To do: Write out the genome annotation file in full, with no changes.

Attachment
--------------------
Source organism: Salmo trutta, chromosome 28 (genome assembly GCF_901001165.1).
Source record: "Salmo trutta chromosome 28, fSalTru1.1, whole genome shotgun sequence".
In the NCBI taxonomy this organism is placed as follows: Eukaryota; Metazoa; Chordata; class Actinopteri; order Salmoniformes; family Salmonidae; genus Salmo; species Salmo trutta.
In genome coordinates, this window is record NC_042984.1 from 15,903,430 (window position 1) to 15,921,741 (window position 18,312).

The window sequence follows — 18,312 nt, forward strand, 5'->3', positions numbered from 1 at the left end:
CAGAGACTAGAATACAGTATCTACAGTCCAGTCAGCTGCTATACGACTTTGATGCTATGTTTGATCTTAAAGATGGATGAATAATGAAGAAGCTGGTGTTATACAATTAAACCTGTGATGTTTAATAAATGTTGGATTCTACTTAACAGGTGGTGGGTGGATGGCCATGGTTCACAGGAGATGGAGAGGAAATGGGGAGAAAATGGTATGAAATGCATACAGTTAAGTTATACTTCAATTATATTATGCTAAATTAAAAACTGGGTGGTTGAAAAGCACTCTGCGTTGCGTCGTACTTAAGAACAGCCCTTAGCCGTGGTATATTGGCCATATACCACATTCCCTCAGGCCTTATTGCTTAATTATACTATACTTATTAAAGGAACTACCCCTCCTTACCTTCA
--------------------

Source organism: Salmo trutta, chromosome 28 (genome assembly GCF_901001165.1).
Source record: "Salmo trutta chromosome 28, fSalTru1.1, whole genome shotgun sequence".
In the NCBI taxonomy this organism is placed as follows: Eukaryota; Metazoa; Chordata; class Actinopteri; order Salmoniformes; family Salmonidae; genus Salmo; species Salmo trutta.
In genome coordinates, this window is record NC_042984.1 from 15,903,430 (window position 1) to 15,921,741 (window position 18,312).

The window sequence follows — 18,312 nt, forward strand, 5'->3', positions numbered from 1 at the left end:
CAGAGACTAGAATACAGTATCTACAGTCCAGTCAGCTGCTATACGACTTTGATGCTATGTTTGATCTTAAAGATGGATGAATAATGAAGAAGCTGGTGTTATACAATTAAACCTGTGATGTTTAATAAATGTTGGATTCTACTTAACAGGTGGTGGGTGGATGGCCATGGTTCACAGGAGATGGAGAGGAAATGGGGAGAAAATGGTATGAAATGCATACAGTTAAGTTATACTTCAATTATATTATGCTAAATTAAAAACTGGGTGGTTGAAAAGCACTCTGCGTTGCGTCGTACTTAAGAACAGCCCTTAGCCGTGGTATATTGGCCATATACCACATTCCCTCAGGCCTTATTGCTTAATTATACTATACTTATTAAAGGAACTACCCCTCCTTACCTTCA